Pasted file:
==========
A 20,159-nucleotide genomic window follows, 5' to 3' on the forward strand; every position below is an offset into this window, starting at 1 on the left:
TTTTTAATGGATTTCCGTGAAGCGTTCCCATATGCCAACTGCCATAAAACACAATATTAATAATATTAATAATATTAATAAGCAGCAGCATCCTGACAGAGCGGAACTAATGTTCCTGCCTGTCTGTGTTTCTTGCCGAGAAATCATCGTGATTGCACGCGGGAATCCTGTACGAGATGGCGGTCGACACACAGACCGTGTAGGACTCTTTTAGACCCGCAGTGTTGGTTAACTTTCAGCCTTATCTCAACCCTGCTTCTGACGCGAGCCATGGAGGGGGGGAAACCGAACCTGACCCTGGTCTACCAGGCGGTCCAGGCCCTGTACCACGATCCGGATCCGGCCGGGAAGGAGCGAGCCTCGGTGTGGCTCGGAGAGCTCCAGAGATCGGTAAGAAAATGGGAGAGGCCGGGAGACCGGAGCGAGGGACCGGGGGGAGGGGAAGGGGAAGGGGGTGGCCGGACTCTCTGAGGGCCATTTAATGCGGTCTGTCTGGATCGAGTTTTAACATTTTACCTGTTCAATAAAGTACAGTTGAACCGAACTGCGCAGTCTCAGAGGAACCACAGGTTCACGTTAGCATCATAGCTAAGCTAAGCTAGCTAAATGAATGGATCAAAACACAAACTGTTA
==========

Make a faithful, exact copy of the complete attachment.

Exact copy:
A 20,159-nucleotide genomic window follows, 5' to 3' on the forward strand; every position below is an offset into this window, starting at 1 on the left:
TTTTTAATGGATTTCCGTGAAGCGTTCCCATATGCCAACTGCCATAAAACACAATATTAATAATATTAATAATATTAATAAGCAGCAGCATCCTGACAGAGCGGAACTAATGTTCCTGCCTGTCTGTGTTTCTTGCCGAGAAATCATCGTGATTGCACGCGGGAATCCTGTACGAGATGGCGGTCGACACACAGACCGTGTAGGACTCTTTTAGACCCGCAGTGTTGGTTAACTTTCAGCCTTATCTCAACCCTGCTTCTGACGCGAGCCATGGAGGGGGGGAAACCGAACCTGACCCTGGTCTACCAGGCGGTCCAGGCCCTGTACCACGATCCGGATCCGGCCGGGAAGGAGCGAGCCTCGGTGTGGCTCGGAGAGCTCCAGAGATCGGTAAGAAAATGGGAGAGGCCGGGAGACCGGAGCGAGGGACCGGGGGGAGGGGAAGGGGAAGGGGGTGGCCGGACTCTCTGAGGGCCATTTAATGCGGTCTGTCTGGATCGAGTTTTAACATTTTACCTGTTCAATAAAGTACAGTTGAACCGAACTGCGCAGTCTCAGAGGAACCACAGGTTCACGTTAGCATCATAGCTAAGCTAAGCTAGCTAAATGAATGGATCAAAACACAAACTGTTA